Mountains of snow move. Kids propel themselves from one snow bank through another. Then snowy footprints track inside the house.
The Christmas of the big snow! Who can forget it? Presents and turkey take a back seat in Kansas in 1967.
One evening late in December we board the Santa Fe’s Texas Chief in Chicago. We wake the next morning to a world of dazzling white.
We leave the train exclaiming, “Where is Grandaddy? He always meets us.”
We enter the station and a phone conversation informs us that Grandaddy’s car is stuck in the snow. A taxi takes us into town. During several hours of waiting at the Osage Hotel we squirm and keep an eye on our watches.
Grandaddy’s neighbor finally plows the driveway and we are rescued from boredom. The translucent landscape beckons as we drive the three miles east of town. The grandparent’s hilly pastureland is waiting in snowy splendor.
Our children, Ben, thirteen, Tim, eleven and Mary four can’t wait to venture out into a sparkling wonderland.
Snowdrifts piled high enough to climb up and slide down greet us outside the back door. No one wants to stay in the house any longer than it takes to dry off and warm up again. Cups of hot chocolate serve as energizing fuel to keep the fun going.
Soon the boys rotate every hat, glove, jacket and boot in the house through snowdrifts and the clothes dryer. First one person than another shares all the dry clothes in the house. Only Mary, in her small yellow snowsuit is limited to her own clothes.
Tim wears his grandma’s long red knit stocking cap. Then later Aunt Pam’s head bobs in the drifts displaying the red knit. When all the stocking caps need drying, hooded sweatshirts take up the slack and furnish some warmth. Snow tunnels, forts and snowmen appear in and between drifts. The children finally let their grandmother borrow her own jacket and hat to come visit one of the snow forts.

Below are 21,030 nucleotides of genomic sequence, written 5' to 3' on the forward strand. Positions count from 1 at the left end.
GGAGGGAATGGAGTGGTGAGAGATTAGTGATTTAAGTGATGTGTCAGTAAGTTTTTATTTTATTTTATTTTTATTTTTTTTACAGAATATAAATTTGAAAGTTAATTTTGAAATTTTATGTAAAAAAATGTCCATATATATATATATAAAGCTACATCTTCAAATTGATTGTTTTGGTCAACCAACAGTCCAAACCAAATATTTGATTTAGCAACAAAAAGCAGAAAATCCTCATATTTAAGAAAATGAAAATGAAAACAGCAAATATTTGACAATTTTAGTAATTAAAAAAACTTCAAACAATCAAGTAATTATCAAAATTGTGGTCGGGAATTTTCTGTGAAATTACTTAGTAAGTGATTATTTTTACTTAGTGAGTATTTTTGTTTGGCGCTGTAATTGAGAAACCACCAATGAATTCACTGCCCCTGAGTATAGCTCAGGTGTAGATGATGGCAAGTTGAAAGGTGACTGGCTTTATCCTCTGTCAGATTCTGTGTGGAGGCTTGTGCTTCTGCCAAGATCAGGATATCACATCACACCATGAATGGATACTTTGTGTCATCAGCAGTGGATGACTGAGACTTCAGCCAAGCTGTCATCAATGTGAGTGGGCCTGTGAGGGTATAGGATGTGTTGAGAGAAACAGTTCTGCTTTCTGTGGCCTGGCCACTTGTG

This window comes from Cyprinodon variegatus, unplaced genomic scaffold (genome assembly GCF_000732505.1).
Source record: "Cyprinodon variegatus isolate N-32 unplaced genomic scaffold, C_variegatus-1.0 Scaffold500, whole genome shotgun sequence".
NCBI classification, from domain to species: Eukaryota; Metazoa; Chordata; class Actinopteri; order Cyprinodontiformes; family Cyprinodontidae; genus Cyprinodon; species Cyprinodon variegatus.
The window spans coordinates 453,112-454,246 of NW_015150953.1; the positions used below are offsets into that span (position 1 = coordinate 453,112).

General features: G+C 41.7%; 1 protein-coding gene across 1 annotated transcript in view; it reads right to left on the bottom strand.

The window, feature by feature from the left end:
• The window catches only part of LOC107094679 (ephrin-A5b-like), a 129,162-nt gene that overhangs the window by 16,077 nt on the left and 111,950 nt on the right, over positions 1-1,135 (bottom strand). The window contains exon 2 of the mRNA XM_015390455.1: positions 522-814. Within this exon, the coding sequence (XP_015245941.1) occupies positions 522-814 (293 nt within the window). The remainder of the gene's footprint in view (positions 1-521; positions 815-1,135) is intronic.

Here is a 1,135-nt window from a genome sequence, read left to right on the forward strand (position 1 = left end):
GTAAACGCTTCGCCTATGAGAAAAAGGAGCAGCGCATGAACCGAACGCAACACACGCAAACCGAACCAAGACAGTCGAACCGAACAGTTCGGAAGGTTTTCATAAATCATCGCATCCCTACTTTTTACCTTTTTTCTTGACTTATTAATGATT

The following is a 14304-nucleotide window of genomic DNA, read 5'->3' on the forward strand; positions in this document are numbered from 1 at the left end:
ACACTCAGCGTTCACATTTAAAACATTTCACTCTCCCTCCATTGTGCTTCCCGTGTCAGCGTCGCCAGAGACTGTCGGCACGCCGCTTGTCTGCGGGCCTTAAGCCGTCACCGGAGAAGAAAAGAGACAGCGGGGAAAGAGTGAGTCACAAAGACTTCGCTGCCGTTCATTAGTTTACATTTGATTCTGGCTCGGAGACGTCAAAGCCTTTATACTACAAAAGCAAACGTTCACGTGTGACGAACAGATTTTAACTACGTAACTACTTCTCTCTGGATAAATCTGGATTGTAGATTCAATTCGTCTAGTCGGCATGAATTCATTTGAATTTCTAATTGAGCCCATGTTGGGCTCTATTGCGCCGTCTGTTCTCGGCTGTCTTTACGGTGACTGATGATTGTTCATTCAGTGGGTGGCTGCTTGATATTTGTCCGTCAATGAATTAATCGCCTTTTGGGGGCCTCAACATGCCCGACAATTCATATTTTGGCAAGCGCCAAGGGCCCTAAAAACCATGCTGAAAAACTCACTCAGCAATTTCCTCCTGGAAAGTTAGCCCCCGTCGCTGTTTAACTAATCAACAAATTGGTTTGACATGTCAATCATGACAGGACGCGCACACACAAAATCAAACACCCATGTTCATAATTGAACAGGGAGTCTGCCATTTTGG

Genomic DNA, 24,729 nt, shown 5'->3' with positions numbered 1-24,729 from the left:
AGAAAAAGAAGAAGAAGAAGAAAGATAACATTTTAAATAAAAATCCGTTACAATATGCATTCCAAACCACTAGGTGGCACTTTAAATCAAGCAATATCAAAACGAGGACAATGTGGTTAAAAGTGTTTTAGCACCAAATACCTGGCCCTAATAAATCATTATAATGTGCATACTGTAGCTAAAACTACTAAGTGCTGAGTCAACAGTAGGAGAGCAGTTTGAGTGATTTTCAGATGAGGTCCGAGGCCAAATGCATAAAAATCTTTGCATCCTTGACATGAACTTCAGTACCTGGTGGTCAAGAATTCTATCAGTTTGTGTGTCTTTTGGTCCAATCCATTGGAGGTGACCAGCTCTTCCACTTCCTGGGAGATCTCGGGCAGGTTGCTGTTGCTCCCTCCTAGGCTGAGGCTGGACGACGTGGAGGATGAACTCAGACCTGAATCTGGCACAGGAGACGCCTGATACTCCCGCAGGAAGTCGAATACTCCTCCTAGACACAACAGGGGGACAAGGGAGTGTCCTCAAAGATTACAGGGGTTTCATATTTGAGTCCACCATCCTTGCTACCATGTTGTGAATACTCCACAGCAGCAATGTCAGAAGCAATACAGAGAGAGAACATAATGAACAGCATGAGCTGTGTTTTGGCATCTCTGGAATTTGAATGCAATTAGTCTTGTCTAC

To ward off the cold, Aunt Pam ties a scarf across her face so only her eyes show. A scarf is too restraining for the boys. They stay busy digging, building and sliding. They resemble moving snowmen as every inch of clothing becomes caked with snow.
The snow down the hill to the ravine offers a fresh canvas for snow angels. More rolling, romping and sliding finally leaves everyone exhausted. It becomes time to sit in front of the fireplace and gaze wistfully at grandmother’s Christmas tree with presents piled underneath.
The glowing fireplace offers time to ponder Christmas beyond the snow. As we carefully place the nativity figures in the stable on Grandma’s mantle. “Who has baby Jesus?” “Where does the camel go?” “Why isn’t there any snow?” Questions fly around the room.
When we get all of the figures in place we talk about that moment in history. That moment in history when God made himself known in the birth of a baby. We realize that everything in our messy world matters to God. We learn in that event that we matter; we are loved. We can never underestimate the power of love. We celebrate Christmas by saying that life with God is good. As a family we look at this family on the mantle and feel connected to God’s love.